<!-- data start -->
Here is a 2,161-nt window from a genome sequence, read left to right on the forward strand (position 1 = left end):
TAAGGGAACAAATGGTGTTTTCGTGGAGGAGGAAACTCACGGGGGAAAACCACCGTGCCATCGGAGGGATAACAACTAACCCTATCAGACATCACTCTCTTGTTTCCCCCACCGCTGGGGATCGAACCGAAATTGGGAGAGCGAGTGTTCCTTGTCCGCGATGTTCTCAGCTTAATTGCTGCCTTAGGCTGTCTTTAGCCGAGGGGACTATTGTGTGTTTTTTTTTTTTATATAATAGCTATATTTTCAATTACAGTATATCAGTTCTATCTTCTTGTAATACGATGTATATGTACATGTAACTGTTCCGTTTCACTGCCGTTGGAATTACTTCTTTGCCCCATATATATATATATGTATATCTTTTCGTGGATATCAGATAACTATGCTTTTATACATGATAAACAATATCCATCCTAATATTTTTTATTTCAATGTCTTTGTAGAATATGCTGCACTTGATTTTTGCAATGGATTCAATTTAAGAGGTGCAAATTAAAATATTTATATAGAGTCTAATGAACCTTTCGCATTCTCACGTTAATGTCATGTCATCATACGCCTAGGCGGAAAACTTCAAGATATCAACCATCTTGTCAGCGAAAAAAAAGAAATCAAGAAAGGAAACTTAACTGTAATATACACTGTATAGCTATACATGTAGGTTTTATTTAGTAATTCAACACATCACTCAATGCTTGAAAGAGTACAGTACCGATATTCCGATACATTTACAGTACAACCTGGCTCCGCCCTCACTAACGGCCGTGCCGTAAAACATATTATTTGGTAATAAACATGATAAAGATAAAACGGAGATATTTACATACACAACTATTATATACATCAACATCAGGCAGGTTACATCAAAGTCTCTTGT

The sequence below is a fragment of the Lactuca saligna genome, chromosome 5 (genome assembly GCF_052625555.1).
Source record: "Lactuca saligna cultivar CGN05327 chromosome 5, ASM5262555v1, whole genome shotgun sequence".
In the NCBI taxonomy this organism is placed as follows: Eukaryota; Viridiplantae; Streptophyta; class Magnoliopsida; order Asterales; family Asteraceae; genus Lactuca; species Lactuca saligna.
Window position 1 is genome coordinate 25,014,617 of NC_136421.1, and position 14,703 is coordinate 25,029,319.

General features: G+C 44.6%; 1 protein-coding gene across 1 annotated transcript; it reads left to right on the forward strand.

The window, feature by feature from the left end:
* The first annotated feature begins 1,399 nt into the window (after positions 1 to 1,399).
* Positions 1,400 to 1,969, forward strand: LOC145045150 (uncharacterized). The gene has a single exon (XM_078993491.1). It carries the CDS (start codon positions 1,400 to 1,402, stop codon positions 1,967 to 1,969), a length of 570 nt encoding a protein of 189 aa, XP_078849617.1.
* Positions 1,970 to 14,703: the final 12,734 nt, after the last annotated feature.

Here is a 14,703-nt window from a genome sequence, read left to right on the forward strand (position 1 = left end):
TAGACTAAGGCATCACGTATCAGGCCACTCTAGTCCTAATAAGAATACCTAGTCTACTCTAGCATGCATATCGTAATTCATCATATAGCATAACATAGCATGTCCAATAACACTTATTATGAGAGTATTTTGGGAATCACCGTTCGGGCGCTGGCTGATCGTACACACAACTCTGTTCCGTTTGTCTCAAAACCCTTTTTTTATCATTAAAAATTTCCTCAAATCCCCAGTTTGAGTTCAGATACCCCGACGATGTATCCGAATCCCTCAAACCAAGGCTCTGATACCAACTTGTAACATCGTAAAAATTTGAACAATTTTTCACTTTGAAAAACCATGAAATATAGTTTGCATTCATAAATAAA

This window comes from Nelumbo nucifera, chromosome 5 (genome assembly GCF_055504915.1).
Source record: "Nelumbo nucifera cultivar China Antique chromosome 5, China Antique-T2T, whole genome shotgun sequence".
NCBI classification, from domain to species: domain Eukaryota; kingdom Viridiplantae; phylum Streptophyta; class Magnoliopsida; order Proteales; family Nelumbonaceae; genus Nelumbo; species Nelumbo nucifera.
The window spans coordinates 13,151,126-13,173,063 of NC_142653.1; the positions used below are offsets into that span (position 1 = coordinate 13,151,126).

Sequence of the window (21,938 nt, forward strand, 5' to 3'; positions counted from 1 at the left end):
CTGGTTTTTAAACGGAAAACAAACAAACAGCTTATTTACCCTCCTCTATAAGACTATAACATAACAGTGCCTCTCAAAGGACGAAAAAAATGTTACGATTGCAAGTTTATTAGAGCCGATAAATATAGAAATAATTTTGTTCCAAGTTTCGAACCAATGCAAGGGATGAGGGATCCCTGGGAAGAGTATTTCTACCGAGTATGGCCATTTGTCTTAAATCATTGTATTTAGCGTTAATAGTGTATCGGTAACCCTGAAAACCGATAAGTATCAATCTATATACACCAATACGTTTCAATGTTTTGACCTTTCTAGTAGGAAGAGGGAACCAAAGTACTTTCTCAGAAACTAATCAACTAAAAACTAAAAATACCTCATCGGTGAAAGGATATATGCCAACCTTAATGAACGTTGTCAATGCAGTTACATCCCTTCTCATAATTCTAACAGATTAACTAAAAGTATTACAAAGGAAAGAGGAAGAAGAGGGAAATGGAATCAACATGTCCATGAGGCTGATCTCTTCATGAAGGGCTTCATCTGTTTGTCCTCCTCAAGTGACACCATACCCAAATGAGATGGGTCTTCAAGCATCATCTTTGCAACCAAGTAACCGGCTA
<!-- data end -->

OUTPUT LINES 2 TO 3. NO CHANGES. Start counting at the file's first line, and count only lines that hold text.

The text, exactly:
TAAGGGAACAAATGGTGTTTTCGTGGAGGAGGAAACTCACGGGGGAAAACCACCGTGCCATCGGAGGGATAACAACTAACCCTATCAGACATCACTCTCTTGTTTCCCCCACCGCTGGGGATCGAACCGAAATTGGGAGAGCGAGTGTTCCTTGTCCGCGATGTTCTCAGCTTAATTGCTGCCTTAGGCTGTCTTTAGCCGAGGGGACTATTGTGTGTTTTTTTTTTTTATATAATAGCTATATTTTCAATTACAGTATATCAGTTCTATCTTCTTGTAATACGATGTATATGTACATGTAACTGTTCCGTTTCACTGCCGTTGGAATTACTTCTTTGCCCCATATATATATATATGTATATCTTTTCGTGGATATCAGATAACTATGCTTTTATACATGATAAACAATATCCATCCTAATATTTTTTATTTCAATGTCTTTGTAGAATATGCTGCACTTGATTTTTGCAATGGATTCAATTTAAGAGGTGCAAATTAAAATATTTATATAGAGTCTAATGAACCTTTCGCATTCTCACGTTAATGTCATGTCATCATACGCCTAGGCGGAAAACTTCAAGATATCAACCATCTTGTCAGCGAAAAAAAAGAAATCAAGAAAGGAAACTTAACTGTAATATACACTGTATAGCTATACATGTAGGTTTTATTTAGTAATTCAACACATCACTCAATGCTTGAAAGAGTACAGTACCGATATTCCGATACATTTACAGTACAACCTGGCTCCGCCCTCACTAACGGCCGTGCCGTAAAACATATTATTTGGTAATAAACATGATAAAGATAAAACGGAGATATTTACATACACAACTATTATATACATCAACATCAGGCAGGTTACATCAAAGTCTCTTGT

The sequence below is a fragment of the Lactuca saligna genome, chromosome 5 (genome assembly GCF_052625555.1).